The third part of the Psalm (vv. 9-12) connects the celebration of the first section with the chosen path of the second. It becomes clear that choosing to seek God also means choosing to turn away from the alternatives – from false gods, from self-interest, from distraction. That’s why one could say, “A day in your courts is better than a thousand outside. I would rather stand at the threshold of the house of my God than dwell in the tents of wickedness.” (v. 10) Those places ‘outside’ may seem attractive in the moment, but they do not hold a candle to trusting and living in the presence of God. The Psalmist gives us a glimpse into the better way when describing the Lord God as “sun and shield" and the one who “gives grace and glory.” (v. 11)

So all in one sentence: Being with and in the presence of God is the best thing and something that we can and should desire, seek, and find. To do so, we must turn away from what is against God or not God and turn toward God’s will and word. That is not only the path of blessing, but is the definition of blessing.

God at Home with Us (John 1:14)

Well that’s lovely and, as they say, “that’ll preach.” God is good; turn away from sin and turn toward God; God welcomes you home and into His presence!

But here’s the reality and the problem: we don’t consistently and faithfully seek the presence of God. We do choose those places that are ‘outside,’ that are lesser than or outright lies in the moment. Not only do we not consistently seek and choose the “courts of the Lord,” sometimes we run full out in the other direction. That’s not only an admission and confession; it is actually the human condition.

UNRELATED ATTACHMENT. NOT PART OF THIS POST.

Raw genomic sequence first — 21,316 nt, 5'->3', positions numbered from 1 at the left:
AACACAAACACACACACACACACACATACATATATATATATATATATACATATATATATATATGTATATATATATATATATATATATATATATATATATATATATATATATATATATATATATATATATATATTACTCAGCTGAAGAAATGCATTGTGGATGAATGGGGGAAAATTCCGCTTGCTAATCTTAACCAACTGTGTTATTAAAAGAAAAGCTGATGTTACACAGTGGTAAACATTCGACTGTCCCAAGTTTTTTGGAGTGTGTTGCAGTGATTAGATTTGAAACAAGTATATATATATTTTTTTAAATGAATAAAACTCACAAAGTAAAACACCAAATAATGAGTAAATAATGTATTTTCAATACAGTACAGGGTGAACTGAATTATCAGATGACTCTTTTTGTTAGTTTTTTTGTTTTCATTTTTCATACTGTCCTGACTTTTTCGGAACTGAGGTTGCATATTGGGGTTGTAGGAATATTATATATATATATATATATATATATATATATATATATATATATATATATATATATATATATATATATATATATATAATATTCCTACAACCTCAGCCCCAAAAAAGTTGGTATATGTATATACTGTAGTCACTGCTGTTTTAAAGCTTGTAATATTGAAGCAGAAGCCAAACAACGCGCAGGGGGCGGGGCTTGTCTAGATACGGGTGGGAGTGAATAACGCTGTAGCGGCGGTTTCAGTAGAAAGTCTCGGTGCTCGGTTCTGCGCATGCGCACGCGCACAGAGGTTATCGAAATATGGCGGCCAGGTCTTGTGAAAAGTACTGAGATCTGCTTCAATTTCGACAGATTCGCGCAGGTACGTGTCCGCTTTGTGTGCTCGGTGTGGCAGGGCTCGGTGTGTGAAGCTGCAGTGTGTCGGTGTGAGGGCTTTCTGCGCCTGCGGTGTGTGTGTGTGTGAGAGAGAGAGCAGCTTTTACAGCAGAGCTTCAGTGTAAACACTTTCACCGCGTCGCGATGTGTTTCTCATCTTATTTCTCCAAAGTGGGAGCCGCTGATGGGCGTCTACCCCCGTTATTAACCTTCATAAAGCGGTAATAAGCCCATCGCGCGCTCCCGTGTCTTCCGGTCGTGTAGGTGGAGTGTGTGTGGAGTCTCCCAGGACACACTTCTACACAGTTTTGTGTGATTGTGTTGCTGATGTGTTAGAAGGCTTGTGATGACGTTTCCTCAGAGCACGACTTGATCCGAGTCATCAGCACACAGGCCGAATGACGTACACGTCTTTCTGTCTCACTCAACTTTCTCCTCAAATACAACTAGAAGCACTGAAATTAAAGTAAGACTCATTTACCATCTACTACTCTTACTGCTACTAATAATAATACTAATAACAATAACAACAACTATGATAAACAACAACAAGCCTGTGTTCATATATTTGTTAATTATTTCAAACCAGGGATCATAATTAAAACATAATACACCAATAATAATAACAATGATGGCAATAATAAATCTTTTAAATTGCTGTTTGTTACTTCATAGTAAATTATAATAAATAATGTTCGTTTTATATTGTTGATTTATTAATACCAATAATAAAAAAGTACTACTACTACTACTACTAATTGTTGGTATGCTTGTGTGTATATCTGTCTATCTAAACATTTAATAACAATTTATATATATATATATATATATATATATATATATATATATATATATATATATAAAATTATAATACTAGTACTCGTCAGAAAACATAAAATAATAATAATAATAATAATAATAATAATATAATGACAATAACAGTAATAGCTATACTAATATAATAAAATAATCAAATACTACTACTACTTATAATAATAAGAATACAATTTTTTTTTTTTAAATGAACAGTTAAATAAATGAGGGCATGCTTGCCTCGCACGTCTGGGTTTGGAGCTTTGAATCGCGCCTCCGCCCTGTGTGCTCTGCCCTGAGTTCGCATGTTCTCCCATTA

But I am reminded of the verse which introduces Jesus at the beginning of John’s Gospel. After identifying Jesus as God and with God and from God, John writes this amazing sentence about Jesus:

And the Word became flesh, and dwelt among us, and we saw His glory, glory as of the only begotten from the Father, full of grace and truth. (v. 14)

The great news of the Gospel is that in Christ God came among us and made His home WITH US! We are inconsistent seekers, inconsistently faithful. But here’s the news: GOD is the one being faithful; GOD is doing the seeking.

Think of that great parable of the Prodigal Son. In it the son has failed miserably and has rejected his father and family. He doesn’t come back home expecting restoration; he comes to beg mercy. But the Father runs – silly runs, making a scene – to welcome him. And the Father seeks out the older brother, who has literally chosen a place ‘outside’ the home to withdraw and sulk. The Father seeks him out as well to invite him in.